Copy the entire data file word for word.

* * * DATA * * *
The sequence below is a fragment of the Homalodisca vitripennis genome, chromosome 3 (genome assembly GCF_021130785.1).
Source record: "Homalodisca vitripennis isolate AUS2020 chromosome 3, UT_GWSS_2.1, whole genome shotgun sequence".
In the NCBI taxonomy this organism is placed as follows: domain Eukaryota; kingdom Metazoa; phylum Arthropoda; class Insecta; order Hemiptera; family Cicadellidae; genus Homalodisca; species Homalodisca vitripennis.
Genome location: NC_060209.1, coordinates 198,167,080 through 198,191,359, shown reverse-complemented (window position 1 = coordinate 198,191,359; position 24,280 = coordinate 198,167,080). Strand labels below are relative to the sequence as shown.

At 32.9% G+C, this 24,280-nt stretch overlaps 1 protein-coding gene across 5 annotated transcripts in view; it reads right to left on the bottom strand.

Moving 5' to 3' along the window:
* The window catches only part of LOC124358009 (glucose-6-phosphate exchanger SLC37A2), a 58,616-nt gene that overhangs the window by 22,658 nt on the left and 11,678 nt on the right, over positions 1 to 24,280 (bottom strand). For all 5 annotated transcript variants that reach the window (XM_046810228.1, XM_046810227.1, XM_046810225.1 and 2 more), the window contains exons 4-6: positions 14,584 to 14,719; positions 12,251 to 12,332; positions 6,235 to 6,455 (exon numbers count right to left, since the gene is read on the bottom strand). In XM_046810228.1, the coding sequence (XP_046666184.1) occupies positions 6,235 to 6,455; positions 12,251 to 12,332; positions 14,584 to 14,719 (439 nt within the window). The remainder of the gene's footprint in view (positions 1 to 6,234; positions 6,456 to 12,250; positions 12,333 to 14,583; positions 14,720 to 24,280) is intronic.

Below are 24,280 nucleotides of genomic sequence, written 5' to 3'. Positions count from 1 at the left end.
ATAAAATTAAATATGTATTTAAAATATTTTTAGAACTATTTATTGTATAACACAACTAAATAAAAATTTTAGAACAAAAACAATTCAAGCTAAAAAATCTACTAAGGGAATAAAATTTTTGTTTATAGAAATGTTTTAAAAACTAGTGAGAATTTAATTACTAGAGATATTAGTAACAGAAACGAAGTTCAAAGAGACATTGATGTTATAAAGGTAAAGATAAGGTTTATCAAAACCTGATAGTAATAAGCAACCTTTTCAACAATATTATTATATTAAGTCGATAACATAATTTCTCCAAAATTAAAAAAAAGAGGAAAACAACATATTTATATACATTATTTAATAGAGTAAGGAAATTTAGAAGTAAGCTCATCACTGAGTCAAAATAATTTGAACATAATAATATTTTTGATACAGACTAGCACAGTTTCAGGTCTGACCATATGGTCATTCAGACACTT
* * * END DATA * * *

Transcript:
The sequence below is a fragment of the Homalodisca vitripennis genome, chromosome 3 (genome assembly GCF_021130785.1).
Source record: "Homalodisca vitripennis isolate AUS2020 chromosome 3, UT_GWSS_2.1, whole genome shotgun sequence".
In the NCBI taxonomy this organism is placed as follows: domain Eukaryota; kingdom Metazoa; phylum Arthropoda; class Insecta; order Hemiptera; family Cicadellidae; genus Homalodisca; species Homalodisca vitripennis.
Genome location: NC_060209.1, coordinates 198,167,080 through 198,191,359, shown reverse-complemented (window position 1 = coordinate 198,191,359; position 24,280 = coordinate 198,167,080). Strand labels below are relative to the sequence as shown.

At 32.9% G+C, this 24,280-nt stretch overlaps 1 protein-coding gene across 5 annotated transcripts in view; it reads right to left on the bottom strand.

Moving 5' to 3' along the window:
* The window catches only part of LOC124358009 (glucose-6-phosphate exchanger SLC37A2), a 58,616-nt gene that overhangs the window by 22,658 nt on the left and 11,678 nt on the right, over positions 1 to 24,280 (bottom strand). For all 5 annotated transcript variants that reach the window (XM_046810228.1, XM_046810227.1, XM_046810225.1 and 2 more), the window contains exons 4-6: positions 14,584 to 14,719; positions 12,251 to 12,332; positions 6,235 to 6,455 (exon numbers count right to left, since the gene is read on the bottom strand). In XM_046810228.1, the coding sequence (XP_046666184.1) occupies positions 6,235 to 6,455; positions 12,251 to 12,332; positions 14,584 to 14,719 (439 nt within the window). The remainder of the gene's footprint in view (positions 1 to 6,234; positions 6,456 to 12,250; positions 12,333 to 14,583; positions 14,720 to 24,280) is intronic.

Below are 24,280 nucleotides of genomic sequence, written 5' to 3'. Positions count from 1 at the left end.
ATAAAATTAAATATGTATTTAAAATATTTTTAGAACTATTTATTGTATAACACAACTAAATAAAAATTTTAGAACAAAAACAATTCAAGCTAAAAAATCTACTAAGGGAATAAAATTTTTGTTTATAGAAATGTTTTAAAAACTAGTGAGAATTTAATTACTAGAGATATTAGTAACAGAAACGAAGTTCAAAGAGACATTGATGTTATAAAGGTAAAGATAAGGTTTATCAAAACCTGATAGTAATAAGCAACCTTTTCAACAATATTATTATATTAAGTCGATAACATAATTTCTCCAAAATTAAAAAAAAGAGGAAAACAACATATTTATATACATTATTTAATAGAGTAAGGAAATTTAGAAGTAAGCTCATCACTGAGTCAAAATAATTTGAACATAATAATATTTTTGATACAGACTAGCACAGTTTCAGGTCTGACCATATGGTCATTCAGACACTT